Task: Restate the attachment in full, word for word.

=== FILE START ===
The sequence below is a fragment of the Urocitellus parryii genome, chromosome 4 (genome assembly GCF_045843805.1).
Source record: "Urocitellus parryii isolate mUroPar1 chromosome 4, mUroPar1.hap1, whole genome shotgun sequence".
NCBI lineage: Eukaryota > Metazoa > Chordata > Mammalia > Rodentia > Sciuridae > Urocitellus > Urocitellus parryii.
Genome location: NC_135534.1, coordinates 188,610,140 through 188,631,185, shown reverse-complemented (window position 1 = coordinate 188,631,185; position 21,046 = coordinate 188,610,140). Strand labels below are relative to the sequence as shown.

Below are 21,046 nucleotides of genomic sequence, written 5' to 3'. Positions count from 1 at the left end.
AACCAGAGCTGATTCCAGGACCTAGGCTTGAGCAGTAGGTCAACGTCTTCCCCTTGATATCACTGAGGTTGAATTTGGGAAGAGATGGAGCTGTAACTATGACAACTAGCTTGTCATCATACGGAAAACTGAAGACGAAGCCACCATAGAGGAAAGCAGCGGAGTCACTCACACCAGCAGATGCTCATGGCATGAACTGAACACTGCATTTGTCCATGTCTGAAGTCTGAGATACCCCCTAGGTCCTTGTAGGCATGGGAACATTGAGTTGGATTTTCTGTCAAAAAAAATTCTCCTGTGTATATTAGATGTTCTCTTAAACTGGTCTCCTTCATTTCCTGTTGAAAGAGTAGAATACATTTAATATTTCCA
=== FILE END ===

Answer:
The sequence below is a fragment of the Urocitellus parryii genome, chromosome 4 (genome assembly GCF_045843805.1).
Source record: "Urocitellus parryii isolate mUroPar1 chromosome 4, mUroPar1.hap1, whole genome shotgun sequence".
NCBI lineage: Eukaryota > Metazoa > Chordata > Mammalia > Rodentia > Sciuridae > Urocitellus > Urocitellus parryii.
Genome location: NC_135534.1, coordinates 188,610,140 through 188,631,185, shown reverse-complemented (window position 1 = coordinate 188,631,185; position 21,046 = coordinate 188,610,140). Strand labels below are relative to the sequence as shown.

Below are 21,046 nucleotides of genomic sequence, written 5' to 3'. Positions count from 1 at the left end.
AACCAGAGCTGATTCCAGGACCTAGGCTTGAGCAGTAGGTCAACGTCTTCCCCTTGATATCACTGAGGTTGAATTTGGGAAGAGATGGAGCTGTAACTATGACAACTAGCTTGTCATCATACGGAAAACTGAAGACGAAGCCACCATAGAGGAAAGCAGCGGAGTCACTCACACCAGCAGATGCTCATGGCATGAACTGAACACTGCATTTGTCCATGTCTGAAGTCTGAGATACCCCCTAGGTCCTTGTAGGCATGGGAACATTGAGTTGGATTTTCTGTCAAAAAAAATTCTCCTGTGTATATTAGATGTTCTCTTAAACTGGTCTCCTTCATTTCCTGTTGAAAGAGTAGAATACATTTAATATTTCCA